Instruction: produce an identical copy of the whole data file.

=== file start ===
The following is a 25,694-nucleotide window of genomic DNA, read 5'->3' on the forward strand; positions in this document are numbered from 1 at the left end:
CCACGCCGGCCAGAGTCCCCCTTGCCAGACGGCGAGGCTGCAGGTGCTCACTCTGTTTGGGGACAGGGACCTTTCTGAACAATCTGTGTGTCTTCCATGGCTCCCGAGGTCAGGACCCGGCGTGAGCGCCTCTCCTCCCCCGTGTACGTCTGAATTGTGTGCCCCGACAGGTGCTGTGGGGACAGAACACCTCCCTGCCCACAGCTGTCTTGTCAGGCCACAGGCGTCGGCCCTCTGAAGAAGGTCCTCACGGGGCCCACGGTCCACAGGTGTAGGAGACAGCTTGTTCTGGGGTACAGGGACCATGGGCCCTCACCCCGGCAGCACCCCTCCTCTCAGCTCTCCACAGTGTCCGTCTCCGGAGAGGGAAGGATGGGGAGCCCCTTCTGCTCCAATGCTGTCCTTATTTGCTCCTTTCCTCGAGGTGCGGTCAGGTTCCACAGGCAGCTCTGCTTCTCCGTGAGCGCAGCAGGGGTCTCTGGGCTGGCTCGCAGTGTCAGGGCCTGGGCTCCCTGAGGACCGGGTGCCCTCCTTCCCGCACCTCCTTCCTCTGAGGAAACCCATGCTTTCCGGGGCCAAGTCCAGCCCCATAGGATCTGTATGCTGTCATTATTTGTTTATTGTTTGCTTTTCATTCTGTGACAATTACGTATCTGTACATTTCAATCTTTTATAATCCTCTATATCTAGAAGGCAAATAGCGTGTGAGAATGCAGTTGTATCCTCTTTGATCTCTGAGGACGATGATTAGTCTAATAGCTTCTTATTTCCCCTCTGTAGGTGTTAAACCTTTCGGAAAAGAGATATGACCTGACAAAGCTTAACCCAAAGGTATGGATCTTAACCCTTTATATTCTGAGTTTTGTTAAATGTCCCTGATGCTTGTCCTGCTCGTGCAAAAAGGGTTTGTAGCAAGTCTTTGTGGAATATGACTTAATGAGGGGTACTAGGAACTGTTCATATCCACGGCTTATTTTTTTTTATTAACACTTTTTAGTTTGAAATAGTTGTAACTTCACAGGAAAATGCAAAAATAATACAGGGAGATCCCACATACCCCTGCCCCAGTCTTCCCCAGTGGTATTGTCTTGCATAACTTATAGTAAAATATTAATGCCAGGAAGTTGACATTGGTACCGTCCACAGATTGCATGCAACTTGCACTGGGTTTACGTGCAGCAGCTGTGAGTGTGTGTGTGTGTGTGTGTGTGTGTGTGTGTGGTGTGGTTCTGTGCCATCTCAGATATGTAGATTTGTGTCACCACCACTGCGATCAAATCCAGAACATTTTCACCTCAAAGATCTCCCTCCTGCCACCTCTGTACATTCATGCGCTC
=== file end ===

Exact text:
The following is a 25,694-nucleotide window of genomic DNA, read 5'->3' on the forward strand; positions in this document are numbered from 1 at the left end:
CCACGCCGGCCAGAGTCCCCCTTGCCAGACGGCGAGGCTGCAGGTGCTCACTCTGTTTGGGGACAGGGACCTTTCTGAACAATCTGTGTGTCTTCCATGGCTCCCGAGGTCAGGACCCGGCGTGAGCGCCTCTCCTCCCCCGTGTACGTCTGAATTGTGTGCCCCGACAGGTGCTGTGGGGACAGAACACCTCCCTGCCCACAGCTGTCTTGTCAGGCCACAGGCGTCGGCCCTCTGAAGAAGGTCCTCACGGGGCCCACGGTCCACAGGTGTAGGAGACAGCTTGTTCTGGGGTACAGGGACCATGGGCCCTCACCCCGGCAGCACCCCTCCTCTCAGCTCTCCACAGTGTCCGTCTCCGGAGAGGGAAGGATGGGGAGCCCCTTCTGCTCCAATGCTGTCCTTATTTGCTCCTTTCCTCGAGGTGCGGTCAGGTTCCACAGGCAGCTCTGCTTCTCCGTGAGCGCAGCAGGGGTCTCTGGGCTGGCTCGCAGTGTCAGGGCCTGGGCTCCCTGAGGACCGGGTGCCCTCCTTCCCGCACCTCCTTCCTCTGAGGAAACCCATGCTTTCCGGGGCCAAGTCCAGCCCCATAGGATCTGTATGCTGTCATTATTTGTTTATTGTTTGCTTTTCATTCTGTGACAATTACGTATCTGTACATTTCAATCTTTTATAATCCTCTATATCTAGAAGGCAAATAGCGTGTGAGAATGCAGTTGTATCCTCTTTGATCTCTGAGGACGATGATTAGTCTAATAGCTTCTTATTTCCCCTCTGTAGGTGTTAAACCTTTCGGAAAAGAGATATGACCTGACAAAGCTTAACCCAAAGGTATGGATCTTAACCCTTTATATTCTGAGTTTTGTTAAATGTCCCTGATGCTTGTCCTGCTCGTGCAAAAAGGGTTTGTAGCAAGTCTTTGTGGAATATGACTTAATGAGGGGTACTAGGAACTGTTCATATCCACGGCTTATTTTTTTTTATTAACACTTTTTAGTTTGAAATAGTTGTAACTTCACAGGAAAATGCAAAAATAATACAGGGAGATCCCACATACCCCTGCCCCAGTCTTCCCCAGTGGTATTGTCTTGCATAACTTATAGTAAAATATTAATGCCAGGAAGTTGACATTGGTACCGTCCACAGATTGCATGCAACTTGCACTGGGTTTACGTGCAGCAGCTGTGAGTGTGTGTGTGTGTGTGTGTGTGTGTGTGTGTGGTGTGGTTCTGTGCCATCTCAGATATGTAGATTTGTGTCACCACCACTGCGATCAAATCCAGAACATTTTCACCTCAAAGATCTCCCTCCTGCCACCTCTGTACATTCATGCGCTC